You folks familiar with the Markforged printer? Nylon-Carbon Fiber-Kevlar-Fiberglass
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    Default You folks familiar with the Markforged printer? Nylon-Carbon Fiber-Kevlar-Fiberglass



    Really excited to get test parts from this printer... they just released the Mark 2 version which can print much smaller areas of fiber reinforcement, and 40% faster than the original version. We've been casually researching additive tech for a few years and finally have decided to take the plunge, now that there exists a printer capable of making working mechanical parts... Should come in handy for stuff like jaws, jigs, tools, machine parts around the shop and for robot stuff, you name it. Very much looking forward to it!

    Anyone else using this machine and have experiences to share?

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    I've seen it demoed a few times. Their process is fairly limited to '2D profiles with depth', if you will. For the right application, I'm sure it's incredible. Holding their demo bracket link in your hand makes you a believer in what this style of mixed material printing can accomplish.

    A limiting factor for them seems to be how they can toolpath an object, seeing as how you're now dealing with an unbroken strand of carbon fiber you're weaving into each layer in a very specific way to build strength. I'm shocked that companies like Mastercam aren't jumping on the bandwagon for posts for machines like this, because it seems 95% of the toolpath work is already done in other forms.

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    Yea, the long unbroken strand of fiber was a bit of a limitation in the original version, the Mark 2 units can chop that fiber down to 1" long so it can fit into much tighter areas and reinforcement patterns. Super impressed with the concept, looking forward to it!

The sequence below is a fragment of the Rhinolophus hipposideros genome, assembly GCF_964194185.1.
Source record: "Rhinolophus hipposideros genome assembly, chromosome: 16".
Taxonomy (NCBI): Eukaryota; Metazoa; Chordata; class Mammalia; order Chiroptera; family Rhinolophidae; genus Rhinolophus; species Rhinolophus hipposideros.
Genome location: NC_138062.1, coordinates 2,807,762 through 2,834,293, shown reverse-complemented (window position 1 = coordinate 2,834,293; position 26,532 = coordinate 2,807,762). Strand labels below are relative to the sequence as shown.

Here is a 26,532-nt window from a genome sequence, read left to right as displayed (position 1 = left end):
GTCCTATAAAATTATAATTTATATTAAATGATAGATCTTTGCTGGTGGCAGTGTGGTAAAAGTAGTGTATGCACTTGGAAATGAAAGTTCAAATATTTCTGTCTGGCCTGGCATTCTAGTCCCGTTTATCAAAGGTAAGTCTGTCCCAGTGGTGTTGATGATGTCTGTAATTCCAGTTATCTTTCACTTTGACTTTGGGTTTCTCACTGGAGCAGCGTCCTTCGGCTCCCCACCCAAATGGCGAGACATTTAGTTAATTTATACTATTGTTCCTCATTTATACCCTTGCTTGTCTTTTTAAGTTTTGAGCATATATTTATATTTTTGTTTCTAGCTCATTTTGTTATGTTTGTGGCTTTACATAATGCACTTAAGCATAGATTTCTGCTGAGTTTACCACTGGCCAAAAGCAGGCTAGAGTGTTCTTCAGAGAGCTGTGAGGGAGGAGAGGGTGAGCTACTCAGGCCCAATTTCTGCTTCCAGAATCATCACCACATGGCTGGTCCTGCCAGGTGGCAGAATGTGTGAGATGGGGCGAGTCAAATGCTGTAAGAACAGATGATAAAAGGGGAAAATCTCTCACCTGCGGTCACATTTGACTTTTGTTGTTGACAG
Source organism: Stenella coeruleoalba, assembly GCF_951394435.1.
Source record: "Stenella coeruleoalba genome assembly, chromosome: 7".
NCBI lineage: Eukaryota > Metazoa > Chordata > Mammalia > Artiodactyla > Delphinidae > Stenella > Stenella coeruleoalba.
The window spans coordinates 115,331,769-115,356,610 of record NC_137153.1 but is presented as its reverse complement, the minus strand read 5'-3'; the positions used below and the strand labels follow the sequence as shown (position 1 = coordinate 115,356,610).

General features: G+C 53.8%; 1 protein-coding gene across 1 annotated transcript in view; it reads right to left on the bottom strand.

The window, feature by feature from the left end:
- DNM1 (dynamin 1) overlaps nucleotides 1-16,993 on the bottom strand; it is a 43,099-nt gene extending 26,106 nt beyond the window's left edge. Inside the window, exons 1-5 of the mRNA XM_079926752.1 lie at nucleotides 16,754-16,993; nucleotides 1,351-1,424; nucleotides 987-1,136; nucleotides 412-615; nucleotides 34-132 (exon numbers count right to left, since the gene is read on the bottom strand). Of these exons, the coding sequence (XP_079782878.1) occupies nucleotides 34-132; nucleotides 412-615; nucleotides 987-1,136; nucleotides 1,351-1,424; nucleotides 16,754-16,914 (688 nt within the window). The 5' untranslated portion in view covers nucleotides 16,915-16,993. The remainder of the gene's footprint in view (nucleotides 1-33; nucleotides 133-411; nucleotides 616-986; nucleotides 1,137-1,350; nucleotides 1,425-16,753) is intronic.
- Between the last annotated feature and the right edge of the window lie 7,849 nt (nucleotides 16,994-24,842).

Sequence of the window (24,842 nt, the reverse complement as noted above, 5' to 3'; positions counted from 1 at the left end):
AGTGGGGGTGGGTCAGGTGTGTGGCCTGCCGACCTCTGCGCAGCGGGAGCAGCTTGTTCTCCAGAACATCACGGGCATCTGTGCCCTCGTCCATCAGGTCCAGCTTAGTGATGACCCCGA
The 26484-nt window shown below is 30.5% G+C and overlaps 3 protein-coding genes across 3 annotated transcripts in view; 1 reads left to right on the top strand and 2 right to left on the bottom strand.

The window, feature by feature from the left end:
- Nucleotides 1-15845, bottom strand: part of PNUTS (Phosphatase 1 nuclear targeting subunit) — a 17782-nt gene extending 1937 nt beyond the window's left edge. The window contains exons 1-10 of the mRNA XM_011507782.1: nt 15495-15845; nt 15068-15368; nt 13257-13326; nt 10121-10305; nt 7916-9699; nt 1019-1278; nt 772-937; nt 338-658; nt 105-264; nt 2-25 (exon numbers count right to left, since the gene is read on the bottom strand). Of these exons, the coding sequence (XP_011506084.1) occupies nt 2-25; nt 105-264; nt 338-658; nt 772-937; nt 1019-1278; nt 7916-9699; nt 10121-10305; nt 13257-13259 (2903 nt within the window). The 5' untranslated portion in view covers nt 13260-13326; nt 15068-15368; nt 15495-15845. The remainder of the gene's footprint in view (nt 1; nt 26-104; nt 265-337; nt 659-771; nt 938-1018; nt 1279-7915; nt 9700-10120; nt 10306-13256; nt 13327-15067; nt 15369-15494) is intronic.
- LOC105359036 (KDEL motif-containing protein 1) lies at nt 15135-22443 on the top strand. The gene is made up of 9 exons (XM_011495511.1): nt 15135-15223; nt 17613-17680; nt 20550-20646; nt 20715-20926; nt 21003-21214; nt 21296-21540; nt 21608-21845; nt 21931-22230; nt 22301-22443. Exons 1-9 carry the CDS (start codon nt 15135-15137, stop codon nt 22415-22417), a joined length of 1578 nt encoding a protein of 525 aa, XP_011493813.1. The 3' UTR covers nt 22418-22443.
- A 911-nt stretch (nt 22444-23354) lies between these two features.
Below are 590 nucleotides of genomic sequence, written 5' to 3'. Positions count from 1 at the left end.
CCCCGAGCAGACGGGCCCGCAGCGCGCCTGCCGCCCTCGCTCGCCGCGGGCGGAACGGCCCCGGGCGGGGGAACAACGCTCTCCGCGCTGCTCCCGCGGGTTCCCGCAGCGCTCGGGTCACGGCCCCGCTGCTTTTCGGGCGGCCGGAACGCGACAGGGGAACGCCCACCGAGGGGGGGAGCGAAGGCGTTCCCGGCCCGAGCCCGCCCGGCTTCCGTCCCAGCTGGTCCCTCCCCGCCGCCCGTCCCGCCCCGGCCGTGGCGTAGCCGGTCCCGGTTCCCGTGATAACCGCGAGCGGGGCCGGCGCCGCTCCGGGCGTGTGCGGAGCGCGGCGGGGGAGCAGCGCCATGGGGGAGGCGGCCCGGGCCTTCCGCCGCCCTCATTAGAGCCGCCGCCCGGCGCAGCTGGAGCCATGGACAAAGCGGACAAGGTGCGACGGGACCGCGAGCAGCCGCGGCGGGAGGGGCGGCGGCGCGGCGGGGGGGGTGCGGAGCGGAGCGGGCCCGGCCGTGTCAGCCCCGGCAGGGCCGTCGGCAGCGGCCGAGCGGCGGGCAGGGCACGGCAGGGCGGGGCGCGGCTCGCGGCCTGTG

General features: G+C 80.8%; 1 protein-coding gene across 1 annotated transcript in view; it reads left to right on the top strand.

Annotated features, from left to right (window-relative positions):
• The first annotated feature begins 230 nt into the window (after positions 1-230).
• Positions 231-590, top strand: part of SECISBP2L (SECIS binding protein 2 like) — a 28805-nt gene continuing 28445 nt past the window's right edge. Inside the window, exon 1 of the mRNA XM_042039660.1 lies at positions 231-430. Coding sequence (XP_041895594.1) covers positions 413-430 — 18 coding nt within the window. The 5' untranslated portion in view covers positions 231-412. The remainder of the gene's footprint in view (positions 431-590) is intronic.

Not sure if any other CAM solution would offer an advantage, after all you're still limited to the XY plane of printing.

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    Nylon will only get one so far, but it's remarkable what can be done already.

    I would bet money they're working on a machine that uses two-part epoxy with a UV cure.

    Also, to my mind the "missing filament" is copper — electrical conduction is an important feature to be able to integrate into a composite part. Given the ability to create self-potted conductors & coils, such a machine could print out most of a DC induction motor in one shot.

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    Quote Originally Posted by bishopdante View Post
    Nylon will only get one so far, but it's remarkable what can be done already.

    I would bet money they're working on a machine that uses two-part epoxy with a UV cure.

    Also, to my mind the "missing filament" is copper — electrical conduction is an important feature to be able to integrate into a composite part. Given the ability to create self-potted conductors & coils, such a machine could print out most of a DC induction motor in one shot.
    It already exists: copperFill | LulzBot.com